Mind you, even without cheap DNA sequencing to allow identification of all the alleles that really matter for scholastic performance social science evidence is already available in copious quantities to disprove the SSSM. But the evidence is ignored. Though cracks in the SSSM are going to bring it down in several years in a way reminiscent of the collapse of faith in communism.
Mark Krikorian, executive director of the Center for Immigration Studies, has written an article on the results of the United States government's policy of allowing the elites of Saipan to set their own immigration policy. Krikorian starts out with a great quote from Teddy Roosevelt about immigrants as human capital versus immigrants as citizens.
Never under any condition should this nation look at an immigrant as primarily a labor unit. He should always be looked at primarily as a future citizen.
-- Theodore Roosevelt, 1917
The Rough Rider got it exactly right. Do we want a nation of citizens? Or do we want a nation of economic work units who plug into their workplaces to produce goods? For the latter needs we are better off developing robots. But immigrants inevitably become political actors. Sometimes this is for good and sometimes for ill. That they will take on the responsibilities of citizenship and act as citizens act is by no means assured. Lots of countries have populations but few real citizens. Citizenship is an alien concept in the Middle East for example and the body politic there has essentially summoned up an immune response to this Western concept (really a British and French concept) and rejected the role of citizen.
The Commonwealth of the Northern Mariana Islands (CNMI) was granted control of business regulations and immigration policy when they become territories of the United States after World War II. The elites of CNMI took this as an opportunity to import a massive foreign labor force and work that labor force at very low wages and appalling conditions.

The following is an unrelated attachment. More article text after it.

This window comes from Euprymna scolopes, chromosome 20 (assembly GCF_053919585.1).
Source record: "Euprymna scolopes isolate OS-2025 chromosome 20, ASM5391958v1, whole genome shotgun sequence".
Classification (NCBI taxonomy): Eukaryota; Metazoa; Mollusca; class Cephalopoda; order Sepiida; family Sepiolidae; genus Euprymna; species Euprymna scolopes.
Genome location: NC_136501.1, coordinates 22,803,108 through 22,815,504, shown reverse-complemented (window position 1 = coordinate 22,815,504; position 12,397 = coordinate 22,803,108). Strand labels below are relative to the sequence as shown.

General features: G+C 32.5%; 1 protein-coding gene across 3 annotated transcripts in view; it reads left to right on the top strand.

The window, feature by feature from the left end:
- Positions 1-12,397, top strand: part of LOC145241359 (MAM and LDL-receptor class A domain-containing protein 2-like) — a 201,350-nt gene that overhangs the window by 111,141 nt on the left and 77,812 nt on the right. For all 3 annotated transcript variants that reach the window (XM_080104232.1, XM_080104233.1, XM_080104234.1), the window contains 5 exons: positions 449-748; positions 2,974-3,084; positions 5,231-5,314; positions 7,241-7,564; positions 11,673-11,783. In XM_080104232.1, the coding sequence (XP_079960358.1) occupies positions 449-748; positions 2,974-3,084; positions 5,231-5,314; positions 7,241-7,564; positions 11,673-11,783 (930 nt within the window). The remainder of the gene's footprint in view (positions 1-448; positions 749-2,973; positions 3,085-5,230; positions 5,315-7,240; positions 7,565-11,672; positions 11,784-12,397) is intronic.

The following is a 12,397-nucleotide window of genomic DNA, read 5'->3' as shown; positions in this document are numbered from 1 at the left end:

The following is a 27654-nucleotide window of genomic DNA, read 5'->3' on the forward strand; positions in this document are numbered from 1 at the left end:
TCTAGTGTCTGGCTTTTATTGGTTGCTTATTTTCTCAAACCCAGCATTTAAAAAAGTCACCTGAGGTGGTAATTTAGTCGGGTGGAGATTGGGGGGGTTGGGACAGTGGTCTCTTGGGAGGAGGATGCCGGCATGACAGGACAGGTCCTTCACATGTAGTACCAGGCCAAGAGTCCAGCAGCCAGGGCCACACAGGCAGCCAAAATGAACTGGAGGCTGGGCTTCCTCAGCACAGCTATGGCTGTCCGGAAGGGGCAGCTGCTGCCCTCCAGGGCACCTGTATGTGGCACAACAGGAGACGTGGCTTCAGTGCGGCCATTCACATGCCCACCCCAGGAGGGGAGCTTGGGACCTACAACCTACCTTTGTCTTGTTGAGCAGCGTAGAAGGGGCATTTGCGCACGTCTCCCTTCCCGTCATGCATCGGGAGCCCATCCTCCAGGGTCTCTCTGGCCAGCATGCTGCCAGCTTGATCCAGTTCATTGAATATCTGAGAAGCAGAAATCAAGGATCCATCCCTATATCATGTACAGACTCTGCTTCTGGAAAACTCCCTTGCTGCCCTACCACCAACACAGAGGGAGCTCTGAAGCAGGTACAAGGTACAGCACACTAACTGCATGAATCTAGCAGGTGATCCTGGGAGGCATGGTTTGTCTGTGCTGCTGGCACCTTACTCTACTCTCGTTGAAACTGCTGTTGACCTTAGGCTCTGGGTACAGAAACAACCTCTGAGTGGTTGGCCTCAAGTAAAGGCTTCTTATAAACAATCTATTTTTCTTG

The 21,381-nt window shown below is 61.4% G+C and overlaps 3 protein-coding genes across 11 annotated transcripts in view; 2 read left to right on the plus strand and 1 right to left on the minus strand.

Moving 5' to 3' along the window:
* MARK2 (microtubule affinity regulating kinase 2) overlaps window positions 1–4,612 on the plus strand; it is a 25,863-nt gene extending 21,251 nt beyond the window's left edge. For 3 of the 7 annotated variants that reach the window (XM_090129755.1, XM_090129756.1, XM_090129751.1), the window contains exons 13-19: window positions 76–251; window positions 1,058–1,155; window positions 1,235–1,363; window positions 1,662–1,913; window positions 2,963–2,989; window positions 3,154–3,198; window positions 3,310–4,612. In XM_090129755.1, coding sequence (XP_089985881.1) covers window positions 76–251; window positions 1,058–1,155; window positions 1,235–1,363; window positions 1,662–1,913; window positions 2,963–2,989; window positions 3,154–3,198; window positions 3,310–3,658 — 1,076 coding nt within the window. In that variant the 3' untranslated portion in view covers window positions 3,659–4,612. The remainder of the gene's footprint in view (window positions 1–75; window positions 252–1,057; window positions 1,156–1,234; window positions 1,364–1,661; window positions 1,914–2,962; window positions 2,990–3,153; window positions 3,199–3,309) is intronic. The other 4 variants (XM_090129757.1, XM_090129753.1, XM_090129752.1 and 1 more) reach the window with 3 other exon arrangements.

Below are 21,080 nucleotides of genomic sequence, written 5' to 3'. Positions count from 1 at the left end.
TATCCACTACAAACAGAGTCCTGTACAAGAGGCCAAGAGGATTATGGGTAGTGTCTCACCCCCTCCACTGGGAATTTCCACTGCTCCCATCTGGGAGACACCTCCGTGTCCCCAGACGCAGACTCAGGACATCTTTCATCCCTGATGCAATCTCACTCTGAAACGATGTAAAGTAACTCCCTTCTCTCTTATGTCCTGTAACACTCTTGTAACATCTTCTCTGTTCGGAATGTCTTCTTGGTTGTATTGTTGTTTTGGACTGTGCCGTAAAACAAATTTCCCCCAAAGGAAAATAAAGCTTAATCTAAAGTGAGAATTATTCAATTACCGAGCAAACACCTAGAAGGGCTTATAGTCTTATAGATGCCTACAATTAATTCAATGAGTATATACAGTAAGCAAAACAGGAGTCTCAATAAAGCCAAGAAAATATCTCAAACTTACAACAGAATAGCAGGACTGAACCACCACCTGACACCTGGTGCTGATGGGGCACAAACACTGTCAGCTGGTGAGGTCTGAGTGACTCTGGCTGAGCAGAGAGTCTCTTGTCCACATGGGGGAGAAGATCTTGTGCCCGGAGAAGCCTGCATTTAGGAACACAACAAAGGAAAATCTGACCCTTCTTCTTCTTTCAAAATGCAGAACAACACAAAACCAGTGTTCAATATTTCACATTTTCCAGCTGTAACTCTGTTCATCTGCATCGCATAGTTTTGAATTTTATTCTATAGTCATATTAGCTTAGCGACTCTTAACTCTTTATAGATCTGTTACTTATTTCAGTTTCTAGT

But rather than using the control over immigration to preserve their "culture and community," the island elite and outside businessmen combined it with other loopholes (tariff-free exports to the U.S. and the right to claim "Made in the USA" for locally assembled garments) to upend the intent of the immigration exemption by importing a large foreign workforce. Foreign workers, mostly Filipino and Chinese, now account for the majority of the population of 80,000.
The abuse of the workers became so bad that for a while the Philippines stopped allowing Filipinos to travel to Saipan for work.
The result was not a libertarian paradise. CNMI has high native unemployment and welfare dependency. Most natives work for the government. This is what Open Borders advocates would inflict upon the US mainland if they could get away with it.
Distortion. But moves to limit abuse are irrelevant to the more fundamental impact of a foreign-labor program: the abnormal development of the host society. The foreign-labor program has completely transformed the CNMI's society in a single generation. About 70 percent of the population is now foreign-born, almost all of it non-citizen. Chamorros, the main indigenous ethnic group, used to be a clear majority; they are now barely a quarter of the population.
The guestworker system has also reinforced in the locals a culture of pervasive dependence on government. Fully 70 percent of the labor force is non-citizens, and at least 85 percent of all private-sector jobs are held by Asians. U.S. citizens have an unemployment rate triple that of non-citizens; of the indigenous Chamorros who do have jobs, 56 percent work for the government, fueling a doubling in the size of the bureaucracy since 1980.
The 2000 census found a poverty rate on the islands of 46 percent, up significantly from just two years earlier, and nearly quadruple the U.S. rate. A recent survey found that two-thirds of children in the Commonwealth received food assistance from the local or federal government. The number of people receiving federal Food Stamps specifically has increased more than sevenfold in less than a decade.
The corrosive effect on the work ethic and morals of the American citizens is so bad that, in 1995, the government actually had to issue a directive prohibiting welfare recipients from hiring foreign maids. "Free-market success," indeed.
Welfare recipients with foreign maids. The maids are cheap when there is no minimum wage and they can get imported from countries with much lower average wages.
Do you want the United States to become like Kuwait?